Updated Sunscreen Recommendations for 2012

Every year the Environmental Working Group releases it's annual report on safe sunscreens. It's worth checking out, both for advice on using sunscreen properly and to find products that don't contain harmful chemicals but do provide adequate sun protection. You might be surprised to learn that some big brands aren't as great as you assumed.

Eilan enjoys the sun at Aulani Resort in Hawaii
Eilan enjoys the sun at Aulani Resort in Hawaii

Here are a few tips I've learned over the years

  • Sunscreens expire, and many have an expiration date stamped on the bottom. If there's no date, plan to use it within three years. A good way to remember is to write the year on each tube when you get it. (Sharpie works well, and you'll want to add your name too)
  • You need more than you think! For an adult, 1 ounce (think shot-glass-size) would cover all exposed parts of the body. For kids, half that much would be about right.
  • High SPF and waterproof formulas don't necessarily last longer. Sunscreen should be reapplied every two hours and every time you get out of the water.
  • Spray and Powder sunscreens are touted for kids because they're so easy to apply, but there are serious concerns about their safety for young lungs. The old-fashioned goopy white stuff is still the best way to go.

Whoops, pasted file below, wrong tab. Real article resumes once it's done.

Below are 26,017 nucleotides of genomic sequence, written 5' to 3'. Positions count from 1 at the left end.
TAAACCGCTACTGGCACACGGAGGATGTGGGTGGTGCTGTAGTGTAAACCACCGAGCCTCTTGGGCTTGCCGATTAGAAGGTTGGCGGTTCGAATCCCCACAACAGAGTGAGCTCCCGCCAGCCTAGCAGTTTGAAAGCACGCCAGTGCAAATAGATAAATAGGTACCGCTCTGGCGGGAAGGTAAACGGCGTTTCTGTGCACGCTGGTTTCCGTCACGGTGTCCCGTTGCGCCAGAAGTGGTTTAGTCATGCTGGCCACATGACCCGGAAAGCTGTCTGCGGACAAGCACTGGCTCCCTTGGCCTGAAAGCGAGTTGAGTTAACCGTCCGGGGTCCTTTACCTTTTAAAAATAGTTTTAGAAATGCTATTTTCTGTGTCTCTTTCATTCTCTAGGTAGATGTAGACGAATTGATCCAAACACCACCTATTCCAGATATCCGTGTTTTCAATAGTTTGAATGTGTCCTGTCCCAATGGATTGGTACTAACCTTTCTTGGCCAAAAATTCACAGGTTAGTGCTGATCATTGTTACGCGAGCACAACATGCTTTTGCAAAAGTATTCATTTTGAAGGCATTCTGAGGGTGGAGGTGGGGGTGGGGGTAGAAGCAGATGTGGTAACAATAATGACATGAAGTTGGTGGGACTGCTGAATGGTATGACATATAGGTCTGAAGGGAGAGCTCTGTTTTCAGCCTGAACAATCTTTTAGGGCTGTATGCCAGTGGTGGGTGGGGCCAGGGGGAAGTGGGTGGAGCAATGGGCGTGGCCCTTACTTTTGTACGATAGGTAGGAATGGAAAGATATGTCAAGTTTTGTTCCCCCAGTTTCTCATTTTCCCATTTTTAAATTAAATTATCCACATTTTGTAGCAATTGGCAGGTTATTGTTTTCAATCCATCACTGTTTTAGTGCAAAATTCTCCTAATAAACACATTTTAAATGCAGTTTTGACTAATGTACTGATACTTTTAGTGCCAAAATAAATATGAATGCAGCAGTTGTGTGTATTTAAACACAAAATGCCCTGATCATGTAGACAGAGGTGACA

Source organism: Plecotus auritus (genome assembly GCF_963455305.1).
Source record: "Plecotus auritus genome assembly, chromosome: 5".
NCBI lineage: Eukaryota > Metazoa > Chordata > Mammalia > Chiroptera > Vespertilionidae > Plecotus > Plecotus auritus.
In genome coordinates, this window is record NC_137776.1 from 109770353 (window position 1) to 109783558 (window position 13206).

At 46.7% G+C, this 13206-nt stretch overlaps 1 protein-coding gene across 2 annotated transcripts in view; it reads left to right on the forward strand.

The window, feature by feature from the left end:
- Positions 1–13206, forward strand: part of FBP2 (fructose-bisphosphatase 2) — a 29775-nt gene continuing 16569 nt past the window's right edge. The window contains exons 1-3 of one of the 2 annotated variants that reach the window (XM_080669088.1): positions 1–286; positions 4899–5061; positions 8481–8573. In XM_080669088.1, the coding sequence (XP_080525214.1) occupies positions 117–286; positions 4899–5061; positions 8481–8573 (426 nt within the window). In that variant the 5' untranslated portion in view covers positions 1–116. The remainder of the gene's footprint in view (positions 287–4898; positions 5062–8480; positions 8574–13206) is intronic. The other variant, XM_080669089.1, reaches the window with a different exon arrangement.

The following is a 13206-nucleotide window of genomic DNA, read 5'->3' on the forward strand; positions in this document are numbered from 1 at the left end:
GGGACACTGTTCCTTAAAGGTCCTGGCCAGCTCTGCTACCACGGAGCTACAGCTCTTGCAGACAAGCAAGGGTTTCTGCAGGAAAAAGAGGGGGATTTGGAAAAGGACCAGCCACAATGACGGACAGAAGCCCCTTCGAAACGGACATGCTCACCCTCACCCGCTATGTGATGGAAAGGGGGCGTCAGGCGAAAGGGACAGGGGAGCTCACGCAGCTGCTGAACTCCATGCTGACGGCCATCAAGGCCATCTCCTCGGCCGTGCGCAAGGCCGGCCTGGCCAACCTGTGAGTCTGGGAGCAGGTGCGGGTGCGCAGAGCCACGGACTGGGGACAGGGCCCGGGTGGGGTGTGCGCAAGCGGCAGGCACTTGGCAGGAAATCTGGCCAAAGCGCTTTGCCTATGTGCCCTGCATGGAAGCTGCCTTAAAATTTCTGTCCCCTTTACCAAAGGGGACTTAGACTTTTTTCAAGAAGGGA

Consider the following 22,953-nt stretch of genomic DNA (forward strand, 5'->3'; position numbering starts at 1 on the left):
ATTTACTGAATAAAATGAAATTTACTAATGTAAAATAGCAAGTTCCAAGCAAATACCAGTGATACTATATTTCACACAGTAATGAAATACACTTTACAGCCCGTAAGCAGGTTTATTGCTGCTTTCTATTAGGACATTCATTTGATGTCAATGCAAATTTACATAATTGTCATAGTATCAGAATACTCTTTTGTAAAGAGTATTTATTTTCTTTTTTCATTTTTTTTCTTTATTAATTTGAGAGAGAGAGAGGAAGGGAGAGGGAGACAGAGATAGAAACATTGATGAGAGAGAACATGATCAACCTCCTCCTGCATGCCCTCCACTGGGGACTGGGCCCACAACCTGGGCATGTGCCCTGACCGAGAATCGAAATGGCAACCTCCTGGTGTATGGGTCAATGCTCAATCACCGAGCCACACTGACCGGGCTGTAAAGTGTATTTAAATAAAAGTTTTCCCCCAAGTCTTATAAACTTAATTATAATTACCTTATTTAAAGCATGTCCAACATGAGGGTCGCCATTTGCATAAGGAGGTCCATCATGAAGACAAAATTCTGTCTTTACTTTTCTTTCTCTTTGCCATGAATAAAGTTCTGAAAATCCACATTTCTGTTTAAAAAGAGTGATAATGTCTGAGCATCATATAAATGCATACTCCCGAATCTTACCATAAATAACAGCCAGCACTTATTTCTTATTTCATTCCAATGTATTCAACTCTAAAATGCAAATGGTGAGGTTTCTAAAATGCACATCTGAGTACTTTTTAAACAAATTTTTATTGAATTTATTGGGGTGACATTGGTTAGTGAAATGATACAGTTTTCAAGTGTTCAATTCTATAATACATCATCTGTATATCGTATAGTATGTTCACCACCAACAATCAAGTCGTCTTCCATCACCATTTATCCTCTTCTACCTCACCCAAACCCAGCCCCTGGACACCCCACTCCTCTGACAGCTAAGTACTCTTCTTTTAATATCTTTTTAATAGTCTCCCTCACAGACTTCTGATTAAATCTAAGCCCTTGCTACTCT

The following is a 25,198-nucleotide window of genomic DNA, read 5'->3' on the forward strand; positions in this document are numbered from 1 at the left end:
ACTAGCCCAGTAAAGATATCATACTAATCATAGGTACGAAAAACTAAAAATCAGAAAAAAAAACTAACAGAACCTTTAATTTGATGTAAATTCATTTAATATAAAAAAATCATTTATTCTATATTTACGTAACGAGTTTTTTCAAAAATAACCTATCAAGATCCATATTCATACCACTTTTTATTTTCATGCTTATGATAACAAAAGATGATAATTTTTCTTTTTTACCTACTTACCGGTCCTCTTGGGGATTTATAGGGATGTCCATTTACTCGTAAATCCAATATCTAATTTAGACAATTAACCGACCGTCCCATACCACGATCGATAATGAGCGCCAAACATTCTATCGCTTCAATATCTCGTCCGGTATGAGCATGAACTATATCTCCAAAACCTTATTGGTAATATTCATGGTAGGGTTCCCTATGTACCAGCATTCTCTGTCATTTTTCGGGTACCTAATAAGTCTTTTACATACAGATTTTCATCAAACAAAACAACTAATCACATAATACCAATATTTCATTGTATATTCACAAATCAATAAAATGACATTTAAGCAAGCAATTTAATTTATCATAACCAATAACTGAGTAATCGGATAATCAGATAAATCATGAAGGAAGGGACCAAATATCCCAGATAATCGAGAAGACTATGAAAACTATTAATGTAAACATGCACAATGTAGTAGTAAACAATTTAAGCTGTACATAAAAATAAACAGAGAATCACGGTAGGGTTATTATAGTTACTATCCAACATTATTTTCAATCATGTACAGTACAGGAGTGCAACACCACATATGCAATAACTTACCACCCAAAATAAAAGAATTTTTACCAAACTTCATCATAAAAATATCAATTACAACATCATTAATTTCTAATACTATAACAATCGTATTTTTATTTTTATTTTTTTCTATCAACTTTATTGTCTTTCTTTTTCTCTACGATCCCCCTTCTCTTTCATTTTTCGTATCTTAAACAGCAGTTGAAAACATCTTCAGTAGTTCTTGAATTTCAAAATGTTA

• Cold sunscreen on a warm body sends my kids running. I squeeze out some lotion, rub it in my hands to warm it, and then slater it on.
  • It's hard to get kids to sit still for lotion while everyone else is running in the sun. One trick is to hand over a stick of chewing gum. By the time the flavor is gone, you'll be done rubbing in sunscreen.

Product Recommendations

  • Vanicream Sunscreen. This has been my go-to sun protection for years. It works well on Everest's sensitive skin and is easy to rub in. It doesn't leave a white residue, so I use it on my own skin too.
  • Faces are tricky, and I like to use a stick since it's less likely to end up in my kids' eyes. Aveeno Sun Natural Protection Baby SPF 50 Stick provides good quality sun protection, though it does leave some whiteness. The small size makes it easy to keep in my purse or pocket every day.
  • Sunscreen is only one part of sun protection for more recommendations, from clothing to sunshades, check out my post on sun protection for your child

Disclosure: I have not been paid to recommend any of the products in this post. If you purchase a product through one of my Amazon links, I do receive a small commission, and that income helps me keep this site going.

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  1. Meagan on May 21, 2012 at 3:47 p.m.

    We use California Baby. From reading reviews it seemed like the best balance of gentle for an eczema baby and not so icky that he'd refuse to have it on him. The down side is I could only find spf 30 (I wanted 45). So far though we've had lots of sun, no burns (or noticible tan), ge lets me apply it (not happily, but he's a year old, so duh) and there have been no skin reactions. My husband and I use it too so we only have to carry one bottle, and while it's a little greasier than the brands that advertize "no greasy feeling!" it's not too bad at all. It DOES leave a white residue that makes me look like I'm wearing foundation but no blush, and turns my husband's redhead complexion a weird purple. It makes my baby look like Casper.